This is post 6 of the series/tutorial. In case you have not gone through the other posts, you can do so now.
In the previous post (post #5), we added mbedTLS to the project and agreed that we would follow the sample that comes with the mbedTLS pack. If you followed everything correctly you should see an output such as the one below. There are several additional steps but I discuss them below the dump.
You realize we are having secure communication because the HTTP request was served on HTTPS (port 443). You can try with as many other sites as you like. Unfortunately, some will fail because of memory requirements enforced by the servers. Such as google.com (in my case). Such issues I will leave for you to sort out. In this post let us look at a few elements of code that if you fail to set up correctly, will result in failure. In case I do not get to handle one of interest to you, feel free to reach me in the comments section or via email.
The TLS protocol involves negotiation between the server and the client. We cannot decide the algorithms used for secure communication in advance, because we do not know which ones the server support and if they will be supported forever. As such, mbedTLS (and similar libraries) do a lot of runtime memory allocations. The
free functions are used. This memory required will not show up when you build. In fact, when I build I get Program Size: Code=226812 RO-data=68688 RW-data=352 ZI-data=108764 but the real used RAM is more. The processors I have been using for this tutorial (LPC4337) has three memory regions for RAM as per the datasheet.
Add these sections in your project configuration dialog in Keil as shown below and in commit 4d07dfa
These memory allocations done at runtime are drawn from a heap that needs to be configured in the assembler or linker file. By default, Keil adds a heap size of the size 0x400 (1kB). For the TLS client to work, I increased the heap to 0x0001 0000 (64kB). See commit 40cd137. If the memory configuration is not done, you will probably see an error message saying “Not enough memory …” for each symbol that could not fit in the allocated memory.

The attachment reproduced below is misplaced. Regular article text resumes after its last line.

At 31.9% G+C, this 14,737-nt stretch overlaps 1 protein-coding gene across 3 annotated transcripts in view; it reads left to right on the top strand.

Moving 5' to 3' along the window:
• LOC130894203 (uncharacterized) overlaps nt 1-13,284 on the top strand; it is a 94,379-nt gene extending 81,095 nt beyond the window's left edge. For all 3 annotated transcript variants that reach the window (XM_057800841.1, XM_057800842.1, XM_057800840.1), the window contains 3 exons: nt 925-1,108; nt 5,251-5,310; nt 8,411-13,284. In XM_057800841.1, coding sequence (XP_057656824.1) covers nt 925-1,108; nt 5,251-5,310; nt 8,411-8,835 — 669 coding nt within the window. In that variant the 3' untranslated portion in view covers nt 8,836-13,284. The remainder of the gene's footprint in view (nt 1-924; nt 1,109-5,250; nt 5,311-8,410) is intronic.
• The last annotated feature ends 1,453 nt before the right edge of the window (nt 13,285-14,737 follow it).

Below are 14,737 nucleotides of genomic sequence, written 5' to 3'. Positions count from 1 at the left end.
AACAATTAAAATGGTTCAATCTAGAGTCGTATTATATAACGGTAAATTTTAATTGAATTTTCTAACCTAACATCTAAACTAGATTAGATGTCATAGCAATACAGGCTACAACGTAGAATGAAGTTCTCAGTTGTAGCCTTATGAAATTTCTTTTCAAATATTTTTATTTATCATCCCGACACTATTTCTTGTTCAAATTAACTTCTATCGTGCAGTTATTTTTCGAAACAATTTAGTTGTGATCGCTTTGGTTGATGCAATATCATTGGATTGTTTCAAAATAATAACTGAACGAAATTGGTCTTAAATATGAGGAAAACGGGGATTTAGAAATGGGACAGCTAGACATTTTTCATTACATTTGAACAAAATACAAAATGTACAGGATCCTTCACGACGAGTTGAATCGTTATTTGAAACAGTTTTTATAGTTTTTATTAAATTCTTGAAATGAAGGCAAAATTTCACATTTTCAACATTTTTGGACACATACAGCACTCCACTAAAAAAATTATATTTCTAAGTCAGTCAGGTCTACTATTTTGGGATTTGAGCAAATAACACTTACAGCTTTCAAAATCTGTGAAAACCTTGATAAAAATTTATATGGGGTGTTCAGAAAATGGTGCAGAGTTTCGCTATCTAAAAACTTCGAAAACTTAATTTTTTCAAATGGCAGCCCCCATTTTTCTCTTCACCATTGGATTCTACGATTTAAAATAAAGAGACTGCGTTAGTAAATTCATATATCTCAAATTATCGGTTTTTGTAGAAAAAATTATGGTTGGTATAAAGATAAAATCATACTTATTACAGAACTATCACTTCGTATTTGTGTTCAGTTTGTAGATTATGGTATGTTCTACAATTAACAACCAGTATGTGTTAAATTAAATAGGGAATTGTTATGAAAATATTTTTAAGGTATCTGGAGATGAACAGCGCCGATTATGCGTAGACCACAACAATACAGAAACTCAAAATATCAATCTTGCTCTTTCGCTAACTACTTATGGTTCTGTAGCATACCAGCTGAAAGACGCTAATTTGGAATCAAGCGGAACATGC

Note: If you are using an STM32F2/3/4 micro-controller, the RAM is normally in one place and you need not make any changes in the project configuration dialog but only in the startup file (assembly).
The TLS library makes most of its decision at runtime meaning that you cannot determine the specific size of the stack. If we were not running an RTOS, we’d need to change the stack size in the startup file from the default 0x200. In the repo we are using, we had already setup Keil RTX which is an RTOS. I created a separate thread to handle the TLS sample. I could have used the existing communication thread but I wanted to separate them for anyone looking specifically for the PPP communication in the previous posts. The TLS thread, as shown in commit 38d6897, has a 6kB stack size. I decided this out of trial and error and observing the OS Support window in Keil that would show you stack usage and when there is an overflow.
To do the testing of TLS I switched from accessing the internet via PPP as per previous posts to using Ethernet because it is way faster. (I explained why in post #5). At the same time, the initialization of the network stack needs to be done once and as such you will see the use of compiler directives (commit 6619b07). The network stack is initialized by mbedTLS in a file named net.c yet the stack does not allow calling the initialize function more than once.
At this point, your output should be the same as the one dumped at the beginning of this post.
- Take caution of the pins used for ethernet in case you are using a different board from the one I am using. I used the RMII interface whose pins are configured in RTE_Device.h
- The X.509 issue in the log will be solved in the next post here